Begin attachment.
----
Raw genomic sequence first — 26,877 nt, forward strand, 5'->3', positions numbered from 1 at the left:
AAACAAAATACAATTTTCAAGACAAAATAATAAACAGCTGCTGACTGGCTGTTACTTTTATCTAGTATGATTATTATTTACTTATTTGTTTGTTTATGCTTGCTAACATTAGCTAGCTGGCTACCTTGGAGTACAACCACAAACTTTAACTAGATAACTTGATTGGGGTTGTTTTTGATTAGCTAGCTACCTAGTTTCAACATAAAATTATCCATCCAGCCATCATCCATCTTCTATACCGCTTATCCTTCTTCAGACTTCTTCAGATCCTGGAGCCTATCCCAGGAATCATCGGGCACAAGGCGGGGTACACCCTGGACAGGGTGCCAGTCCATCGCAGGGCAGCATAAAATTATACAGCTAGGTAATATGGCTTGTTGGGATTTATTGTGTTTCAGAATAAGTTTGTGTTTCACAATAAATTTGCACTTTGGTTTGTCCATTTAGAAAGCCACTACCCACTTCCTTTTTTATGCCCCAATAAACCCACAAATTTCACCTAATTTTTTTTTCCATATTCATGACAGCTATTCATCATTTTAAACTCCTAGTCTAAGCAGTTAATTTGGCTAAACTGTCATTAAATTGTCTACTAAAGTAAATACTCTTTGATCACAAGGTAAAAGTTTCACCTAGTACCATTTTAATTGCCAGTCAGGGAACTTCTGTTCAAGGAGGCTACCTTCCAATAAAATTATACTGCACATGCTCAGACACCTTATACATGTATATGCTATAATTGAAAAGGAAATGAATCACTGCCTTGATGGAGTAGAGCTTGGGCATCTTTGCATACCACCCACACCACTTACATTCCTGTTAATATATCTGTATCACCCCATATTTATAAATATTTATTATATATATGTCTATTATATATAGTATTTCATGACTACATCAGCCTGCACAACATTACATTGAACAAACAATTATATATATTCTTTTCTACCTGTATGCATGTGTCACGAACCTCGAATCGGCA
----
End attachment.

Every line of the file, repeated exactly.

Raw genomic sequence first — 26,877 nt, forward strand, 5'->3', positions numbered from 1 at the left:
AAACAAAATACAATTTTCAAGACAAAATAATAAACAGCTGCTGACTGGCTGTTACTTTTATCTAGTATGATTATTATTTACTTATTTGTTTGTTTATGCTTGCTAACATTAGCTAGCTGGCTACCTTGGAGTACAACCACAAACTTTAACTAGATAACTTGATTGGGGTTGTTTTTGATTAGCTAGCTACCTAGTTTCAACATAAAATTATCCATCCAGCCATCATCCATCTTCTATACCGCTTATCCTTCTTCAGACTTCTTCAGATCCTGGAGCCTATCCCAGGAATCATCGGGCACAAGGCGGGGTACACCCTGGACAGGGTGCCAGTCCATCGCAGGGCAGCATAAAATTATACAGCTAGGTAATATGGCTTGTTGGGATTTATTGTGTTTCAGAATAAGTTTGTGTTTCACAATAAATTTGCACTTTGGTTTGTCCATTTAGAAAGCCACTACCCACTTCCTTTTTTATGCCCCAATAAACCCACAAATTTCACCTAATTTTTTTTTCCATATTCATGACAGCTATTCATCATTTTAAACTCCTAGTCTAAGCAGTTAATTTGGCTAAACTGTCATTAAATTGTCTACTAAAGTAAATACTCTTTGATCACAAGGTAAAAGTTTCACCTAGTACCATTTTAATTGCCAGTCAGGGAACTTCTGTTCAAGGAGGCTACCTTCCAATAAAATTATACTGCACATGCTCAGACACCTTATACATGTATATGCTATAATTGAAAAGGAAATGAATCACTGCCTTGATGGAGTAGAGCTTGGGCATCTTTGCATACCACCCACACCACTTACATTCCTGTTAATATATCTGTATCACCCCATATTTATAAATATTTATTATATATATGTCTATTATATATAGTATTTCATGACTACATCAGCCTGCACAACATTACATTGAACAAACAATTATATATATTCTTTTCTACCTGTATGCATGTGTCACGAACCTCGAATCGGCA